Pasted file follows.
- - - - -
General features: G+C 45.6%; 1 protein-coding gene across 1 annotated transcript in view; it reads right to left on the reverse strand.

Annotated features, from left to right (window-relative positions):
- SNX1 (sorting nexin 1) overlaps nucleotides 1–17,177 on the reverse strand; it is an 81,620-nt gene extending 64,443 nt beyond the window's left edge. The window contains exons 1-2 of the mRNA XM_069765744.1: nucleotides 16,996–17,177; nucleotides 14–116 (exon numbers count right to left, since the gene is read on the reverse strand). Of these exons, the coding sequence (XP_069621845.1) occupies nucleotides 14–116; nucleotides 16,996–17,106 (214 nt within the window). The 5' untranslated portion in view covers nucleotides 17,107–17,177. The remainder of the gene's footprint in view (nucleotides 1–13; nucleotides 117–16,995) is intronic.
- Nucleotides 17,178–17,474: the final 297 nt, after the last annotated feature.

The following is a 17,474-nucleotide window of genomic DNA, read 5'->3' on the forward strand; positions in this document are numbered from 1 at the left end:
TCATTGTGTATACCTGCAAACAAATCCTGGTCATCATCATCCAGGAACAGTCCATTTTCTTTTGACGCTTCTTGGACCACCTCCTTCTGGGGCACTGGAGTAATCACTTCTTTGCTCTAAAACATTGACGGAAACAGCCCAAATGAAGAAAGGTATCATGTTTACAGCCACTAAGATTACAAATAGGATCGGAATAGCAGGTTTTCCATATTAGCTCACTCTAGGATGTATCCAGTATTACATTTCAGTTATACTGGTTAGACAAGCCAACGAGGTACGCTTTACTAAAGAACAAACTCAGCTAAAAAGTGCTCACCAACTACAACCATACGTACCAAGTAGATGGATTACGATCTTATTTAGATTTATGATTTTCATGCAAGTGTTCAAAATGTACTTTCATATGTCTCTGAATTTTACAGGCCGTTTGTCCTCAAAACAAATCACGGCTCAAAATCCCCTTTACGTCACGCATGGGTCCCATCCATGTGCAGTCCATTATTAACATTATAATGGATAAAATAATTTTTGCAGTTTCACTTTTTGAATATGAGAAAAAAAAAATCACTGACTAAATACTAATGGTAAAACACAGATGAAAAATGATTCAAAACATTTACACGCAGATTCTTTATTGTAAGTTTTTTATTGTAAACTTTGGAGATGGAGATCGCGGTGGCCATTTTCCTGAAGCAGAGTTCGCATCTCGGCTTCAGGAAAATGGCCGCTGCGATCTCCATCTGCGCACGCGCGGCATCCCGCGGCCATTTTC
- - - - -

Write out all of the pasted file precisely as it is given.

General features: G+C 45.6%; 1 protein-coding gene across 1 annotated transcript in view; it reads right to left on the reverse strand.

Annotated features, from left to right (window-relative positions):
- SNX1 (sorting nexin 1) overlaps nucleotides 1–17,177 on the reverse strand; it is an 81,620-nt gene extending 64,443 nt beyond the window's left edge. The window contains exons 1-2 of the mRNA XM_069765744.1: nucleotides 16,996–17,177; nucleotides 14–116 (exon numbers count right to left, since the gene is read on the reverse strand). Of these exons, the coding sequence (XP_069621845.1) occupies nucleotides 14–116; nucleotides 16,996–17,106 (214 nt within the window). The 5' untranslated portion in view covers nucleotides 17,107–17,177. The remainder of the gene's footprint in view (nucleotides 1–13; nucleotides 117–16,995) is intronic.
- Nucleotides 17,178–17,474: the final 297 nt, after the last annotated feature.

The following is a 17,474-nucleotide window of genomic DNA, read 5'->3' on the forward strand; positions in this document are numbered from 1 at the left end:
TCATTGTGTATACCTGCAAACAAATCCTGGTCATCATCATCCAGGAACAGTCCATTTTCTTTTGACGCTTCTTGGACCACCTCCTTCTGGGGCACTGGAGTAATCACTTCTTTGCTCTAAAACATTGACGGAAACAGCCCAAATGAAGAAAGGTATCATGTTTACAGCCACTAAGATTACAAATAGGATCGGAATAGCAGGTTTTCCATATTAGCTCACTCTAGGATGTATCCAGTATTACATTTCAGTTATACTGGTTAGACAAGCCAACGAGGTACGCTTTACTAAAGAACAAACTCAGCTAAAAAGTGCTCACCAACTACAACCATACGTACCAAGTAGATGGATTACGATCTTATTTAGATTTATGATTTTCATGCAAGTGTTCAAAATGTACTTTCATATGTCTCTGAATTTTACAGGCCGTTTGTCCTCAAAACAAATCACGGCTCAAAATCCCCTTTACGTCACGCATGGGTCCCATCCATGTGCAGTCCATTATTAACATTATAATGGATAAAATAATTTTTGCAGTTTCACTTTTTGAATATGAGAAAAAAAAAATCACTGACTAAATACTAATGGTAAAACACAGATGAAAAATGATTCAAAACATTTACACGCAGATTCTTTATTGTAAGTTTTTTATTGTAAACTTTGGAGATGGAGATCGCGGTGGCCATTTTCCTGAAGCAGAGTTCGCATCTCGGCTTCAGGAAAATGGCCGCTGCGATCTCCATCTGCGCACGCGCGGCATCCCGCGGCCATTTTC